India - rail: More than 100 bodies remain unclaimed
The first causes of the railway tragedy come to light
Indian authorities appealed today to the families of more than 100 people whose bodies have not been identified and are in hospitals and morgues after India's deadliest train crash in more than two decades that killed 275 people.
The accident occurred on Friday when a passenger train rammed into a commercial train at a speed of 130 km per hour. Three carriages fell onto the adjacent track, hitting the rear of an express train running on the Bangalore-Kolkata route in Odisha state in eastern part of the country.
After non-stop efforts to rescue the survivors and to clean and repair the tracks, passenger and commercial trains started to pass through the site of the railway tragedy again on Sunday night.
As of yesterday afternoon, about 100 bodies had not been identified, a senior state health ministry official told Reuters.
Vijay Kumar Mohapatra, head of Odisha's health department, said authorities were trying to procure refrigerated containers to preserve the bodies.
"An autopsy cannot be performed unless the bodies are identified," Mohapatra said, explaining that state regulations prohibit an autopsy on an unclaimed body until 96 hours have passed.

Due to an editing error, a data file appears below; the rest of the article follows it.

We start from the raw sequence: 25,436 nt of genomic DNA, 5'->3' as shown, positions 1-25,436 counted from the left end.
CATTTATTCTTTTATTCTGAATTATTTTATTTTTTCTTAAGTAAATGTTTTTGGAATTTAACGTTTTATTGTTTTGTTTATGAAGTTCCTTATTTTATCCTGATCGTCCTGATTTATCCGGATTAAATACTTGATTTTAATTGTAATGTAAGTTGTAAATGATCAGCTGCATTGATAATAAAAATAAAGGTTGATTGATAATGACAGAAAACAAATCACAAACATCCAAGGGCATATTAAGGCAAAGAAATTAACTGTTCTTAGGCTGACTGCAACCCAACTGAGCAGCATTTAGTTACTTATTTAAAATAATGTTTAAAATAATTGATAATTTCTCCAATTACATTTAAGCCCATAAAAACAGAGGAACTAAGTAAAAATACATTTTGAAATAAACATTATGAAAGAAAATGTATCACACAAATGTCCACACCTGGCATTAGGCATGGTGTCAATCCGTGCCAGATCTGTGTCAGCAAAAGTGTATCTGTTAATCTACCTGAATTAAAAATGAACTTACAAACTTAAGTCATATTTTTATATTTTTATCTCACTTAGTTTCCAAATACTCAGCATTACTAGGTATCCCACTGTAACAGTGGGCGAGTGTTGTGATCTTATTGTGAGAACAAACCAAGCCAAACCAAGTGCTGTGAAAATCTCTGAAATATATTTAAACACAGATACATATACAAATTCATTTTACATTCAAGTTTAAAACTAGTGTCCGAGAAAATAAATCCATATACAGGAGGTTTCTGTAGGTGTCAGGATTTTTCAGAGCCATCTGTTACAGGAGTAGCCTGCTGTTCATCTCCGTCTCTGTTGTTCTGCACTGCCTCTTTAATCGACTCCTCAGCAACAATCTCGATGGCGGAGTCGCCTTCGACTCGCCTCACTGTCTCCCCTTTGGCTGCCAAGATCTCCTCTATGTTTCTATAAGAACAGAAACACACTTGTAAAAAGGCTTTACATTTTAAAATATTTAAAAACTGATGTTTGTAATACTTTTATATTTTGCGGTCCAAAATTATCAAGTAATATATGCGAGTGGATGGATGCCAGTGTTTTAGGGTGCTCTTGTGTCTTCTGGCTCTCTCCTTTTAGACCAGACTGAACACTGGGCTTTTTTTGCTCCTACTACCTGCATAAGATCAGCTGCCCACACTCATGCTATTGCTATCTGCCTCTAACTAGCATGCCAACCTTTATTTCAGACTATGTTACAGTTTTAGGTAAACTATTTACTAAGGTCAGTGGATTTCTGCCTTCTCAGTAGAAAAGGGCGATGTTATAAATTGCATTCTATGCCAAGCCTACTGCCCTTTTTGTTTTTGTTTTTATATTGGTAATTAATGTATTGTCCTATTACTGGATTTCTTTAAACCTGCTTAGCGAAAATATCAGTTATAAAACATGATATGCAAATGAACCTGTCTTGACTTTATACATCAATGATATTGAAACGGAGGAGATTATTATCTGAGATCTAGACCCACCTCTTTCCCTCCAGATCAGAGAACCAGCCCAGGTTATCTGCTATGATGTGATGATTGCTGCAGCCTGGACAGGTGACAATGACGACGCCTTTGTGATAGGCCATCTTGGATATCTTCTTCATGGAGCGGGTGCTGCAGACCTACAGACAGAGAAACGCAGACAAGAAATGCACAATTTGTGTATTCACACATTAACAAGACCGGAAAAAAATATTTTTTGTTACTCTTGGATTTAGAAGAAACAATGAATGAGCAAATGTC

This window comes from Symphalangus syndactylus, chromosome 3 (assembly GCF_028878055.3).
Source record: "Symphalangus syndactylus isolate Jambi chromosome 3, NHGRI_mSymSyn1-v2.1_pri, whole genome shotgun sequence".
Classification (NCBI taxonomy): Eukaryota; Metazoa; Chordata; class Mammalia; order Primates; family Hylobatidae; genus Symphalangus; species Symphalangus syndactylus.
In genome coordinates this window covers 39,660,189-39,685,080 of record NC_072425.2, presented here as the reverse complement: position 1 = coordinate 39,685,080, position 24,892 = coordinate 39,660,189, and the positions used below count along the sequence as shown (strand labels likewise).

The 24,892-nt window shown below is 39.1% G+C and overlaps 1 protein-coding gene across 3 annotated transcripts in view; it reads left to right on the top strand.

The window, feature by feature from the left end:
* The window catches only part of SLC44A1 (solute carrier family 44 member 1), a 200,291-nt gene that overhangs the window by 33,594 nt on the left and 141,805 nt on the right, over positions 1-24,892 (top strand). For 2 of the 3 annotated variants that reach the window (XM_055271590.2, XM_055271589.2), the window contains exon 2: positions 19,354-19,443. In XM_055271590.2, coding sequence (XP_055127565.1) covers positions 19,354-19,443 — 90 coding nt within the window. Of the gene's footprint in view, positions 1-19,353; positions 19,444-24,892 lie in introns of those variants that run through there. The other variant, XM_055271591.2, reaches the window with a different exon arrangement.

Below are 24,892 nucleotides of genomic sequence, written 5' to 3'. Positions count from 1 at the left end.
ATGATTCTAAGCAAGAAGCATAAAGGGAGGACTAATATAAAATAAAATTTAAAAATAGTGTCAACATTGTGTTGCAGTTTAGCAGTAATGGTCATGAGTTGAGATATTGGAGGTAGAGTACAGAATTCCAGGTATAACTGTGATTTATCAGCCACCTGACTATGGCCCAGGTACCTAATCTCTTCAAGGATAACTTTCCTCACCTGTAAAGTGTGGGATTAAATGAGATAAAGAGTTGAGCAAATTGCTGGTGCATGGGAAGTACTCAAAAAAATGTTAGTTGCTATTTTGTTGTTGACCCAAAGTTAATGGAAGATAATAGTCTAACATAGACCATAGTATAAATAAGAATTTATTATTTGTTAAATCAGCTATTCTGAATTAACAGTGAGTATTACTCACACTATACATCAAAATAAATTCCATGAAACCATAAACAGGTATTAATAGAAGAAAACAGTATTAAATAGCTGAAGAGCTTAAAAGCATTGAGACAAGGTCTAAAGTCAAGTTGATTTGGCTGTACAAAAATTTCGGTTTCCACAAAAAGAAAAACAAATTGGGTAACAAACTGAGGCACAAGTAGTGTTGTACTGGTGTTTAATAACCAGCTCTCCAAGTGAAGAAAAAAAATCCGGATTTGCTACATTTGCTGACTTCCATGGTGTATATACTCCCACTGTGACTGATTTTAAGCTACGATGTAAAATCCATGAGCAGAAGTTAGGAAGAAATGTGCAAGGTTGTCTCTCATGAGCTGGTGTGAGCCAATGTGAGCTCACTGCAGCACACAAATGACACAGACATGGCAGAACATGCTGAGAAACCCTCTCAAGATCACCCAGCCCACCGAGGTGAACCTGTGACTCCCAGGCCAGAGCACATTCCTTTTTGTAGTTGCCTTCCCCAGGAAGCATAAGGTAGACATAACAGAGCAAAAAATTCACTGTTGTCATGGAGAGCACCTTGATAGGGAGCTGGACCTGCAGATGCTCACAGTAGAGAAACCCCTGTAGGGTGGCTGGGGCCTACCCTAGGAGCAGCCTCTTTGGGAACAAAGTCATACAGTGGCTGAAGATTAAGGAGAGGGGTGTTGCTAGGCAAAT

At the All India Institute of Medical Sciences (AIIMS), the largest hospital in Odisha state capital Bhubaneswar, giant screens are showing pictures of the dead to help desperate families searching for their loved ones in hospitals and mortuaries.
A detailed list with specific characteristics of each dead person has been drawn up, but relatives will first have to see - however grisly the sight - the photographs of the bodies to locate their missing relatives, a senior US official told Reuters. police.
The trains were carrying passengers from several states and officials from seven states (Assam, Bihar, Jharkhand, West Bengal, Tamil Nadu, Karnataka and Andhra Pradesh) are in Balasore to help relatives identify and pick up their loved ones, the official added. of the police.
The Railway Board of India has proposed that the Federal Central Bureau of Investigation take over the investigation into the cause of the accident, while a separate inquiry, under the railway safety commissioner for the region, was launched yesterday.
The Federal Central Bureau of Investigation team will go to the scene of the tragedy today and begin their investigation.
Railway police filed charges of criminal negligence without naming any suspects.
The most likely cause of the accident was a fault in the signaling system, according to the preliminary report, which suggests that the Coromandel Express, which was traveling south towards Chennai from Kolkata, entered another railway track where a commercial train was already on and collided with at a speed of 130 kilometers per hour on the commercial train.
Three coaches fell onto the adjacent railway track, hitting the rear of an express train running the Bangalore-Calcutta route.